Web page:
RIGHT leg that actually is working directly against
the resistance of the barbell. The harder you
push to straighten your leg, the stronger the
contraction you'll get in the quads.
supporting the entire weight of the barbell on
your right hamstring/thigh and quadricep contraction
is what's keeping it there. The left leg gets
some work but not NEARLY as much as the right
leg - that back leg is the one to really focus
on with this exercise, which is contrary to how
the lunge normally works.
here's the beauty of it...at the bottom of the
lunge, when your right leg is bent, you're actually
putting a good STRETCH on the right quadriceps
is the reason I call this the "Barbell Cursing
Lunge"...the quads of your back leg get NO
break through the whole exercise from stretch
to contraction and through the ENTIRE set.
a regular lunge or squat (as I mentioned above),
when you come to the top, your skeleton is supporting
the weight, not your muscles. It's tough to keep
a hard contraction and maintain tension in the
thighs without shortening the range of motion
and never coming all the way up.
this exercise, the more you try and lock out at
the top, the stronger the contraction you'll get
in the quads and the harder the exercise will
my word for it, it's a serious experience in leg
training and it'll really open your eyes. It blew
my mind when I came up with it.
THAT is the reason I'm telling you to do this
exercise in the rack... because when you're done,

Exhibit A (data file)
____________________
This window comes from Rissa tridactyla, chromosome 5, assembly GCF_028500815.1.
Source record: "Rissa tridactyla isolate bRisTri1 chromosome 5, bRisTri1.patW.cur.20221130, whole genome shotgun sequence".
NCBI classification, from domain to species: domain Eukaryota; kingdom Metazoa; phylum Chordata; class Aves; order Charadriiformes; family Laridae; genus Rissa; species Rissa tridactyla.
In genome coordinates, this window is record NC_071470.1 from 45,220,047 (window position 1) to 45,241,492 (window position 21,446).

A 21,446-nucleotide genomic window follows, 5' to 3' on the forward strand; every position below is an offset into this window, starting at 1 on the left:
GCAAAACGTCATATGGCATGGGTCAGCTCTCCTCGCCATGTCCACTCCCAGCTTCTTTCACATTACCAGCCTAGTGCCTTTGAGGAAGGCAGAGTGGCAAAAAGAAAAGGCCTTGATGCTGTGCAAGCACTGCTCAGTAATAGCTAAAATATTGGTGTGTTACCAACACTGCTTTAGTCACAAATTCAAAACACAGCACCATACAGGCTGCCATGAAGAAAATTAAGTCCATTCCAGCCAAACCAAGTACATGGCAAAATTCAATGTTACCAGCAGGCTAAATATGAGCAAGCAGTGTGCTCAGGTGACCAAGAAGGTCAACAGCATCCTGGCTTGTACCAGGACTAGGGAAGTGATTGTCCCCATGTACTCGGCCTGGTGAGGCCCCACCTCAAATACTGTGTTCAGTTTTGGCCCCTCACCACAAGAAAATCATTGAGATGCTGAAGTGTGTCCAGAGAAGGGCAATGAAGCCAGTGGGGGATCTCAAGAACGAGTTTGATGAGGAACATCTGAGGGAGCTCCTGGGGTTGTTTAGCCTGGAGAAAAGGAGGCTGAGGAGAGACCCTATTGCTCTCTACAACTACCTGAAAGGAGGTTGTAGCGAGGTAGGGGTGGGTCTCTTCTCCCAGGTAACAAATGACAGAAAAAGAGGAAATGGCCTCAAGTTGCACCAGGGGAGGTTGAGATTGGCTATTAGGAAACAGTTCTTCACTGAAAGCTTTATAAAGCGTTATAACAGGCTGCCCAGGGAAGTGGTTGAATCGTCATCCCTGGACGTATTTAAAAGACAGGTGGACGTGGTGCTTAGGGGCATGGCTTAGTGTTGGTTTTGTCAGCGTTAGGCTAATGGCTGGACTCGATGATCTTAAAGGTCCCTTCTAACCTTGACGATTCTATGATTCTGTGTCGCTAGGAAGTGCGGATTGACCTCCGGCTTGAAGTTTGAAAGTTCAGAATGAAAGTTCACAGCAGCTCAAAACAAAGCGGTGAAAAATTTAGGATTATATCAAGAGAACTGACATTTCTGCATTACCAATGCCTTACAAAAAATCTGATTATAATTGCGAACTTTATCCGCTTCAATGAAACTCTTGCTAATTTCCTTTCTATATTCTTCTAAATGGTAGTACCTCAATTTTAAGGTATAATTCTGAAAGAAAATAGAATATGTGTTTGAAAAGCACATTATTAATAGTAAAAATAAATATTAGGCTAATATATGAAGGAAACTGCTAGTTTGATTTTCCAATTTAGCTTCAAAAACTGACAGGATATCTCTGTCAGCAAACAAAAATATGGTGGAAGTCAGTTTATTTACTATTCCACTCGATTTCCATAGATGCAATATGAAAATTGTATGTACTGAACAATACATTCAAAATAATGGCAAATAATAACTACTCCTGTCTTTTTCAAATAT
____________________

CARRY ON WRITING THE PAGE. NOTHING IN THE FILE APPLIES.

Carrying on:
you're DONE. Your leg will give out from the burn
and you'll have to set the weight down. The shorter
the distance the barbell has to go, the better.
far as the other leg goes, because BOTH legs get
worked with this exercise (even though the back
leg is doing most of the work) the second leg
you work is going to already be fatigued and you
won't get as many reps with it. If you like, you
can rest a minute, then do the other leg instead
of going immediately into working the other one.
this exercise a try in your next leg workout and
let me know what you think!
If you watch carefully in the videos, you can
actually see me cursing as I'm doing this exercise...
:) I won't include the transcript but just know
that as you do this exercise, you may starting
set the safety rails
in the rack to about
a foot or so off the
ground. Set a barbell
on the rails then load
up a moderate weight.
The first time you do
it, start light to get
the feel for the exercise.
in front of the barbell,
squat down and grab it
with an overhand grip
(I grab it about the same
width as for bench press,
using the smooth rings
as a guide).
you've gripped the bar,
stand up, bringing the
weight up behind you so
it's resting on the backs
of your thighs.
step your right leg forward
into a typical lunge position
down into the lunge with
the barbell resting on
your right thigh (your
back leg, basically).
the fun begins...instead
of standing upright, keep
your torso leaning forward.
And as you stand up and
straighten your front
leg, straighten your back
leg, PUSHING THE BARBELL
UP AND BACK as you do
even though your left
leg is forward, it's the
RIGHT leg that actually
is working directly against
the resistance of the
barbell. The harder you
push to straighten your
leg, the stronger the
contraction you'll get
in the quads.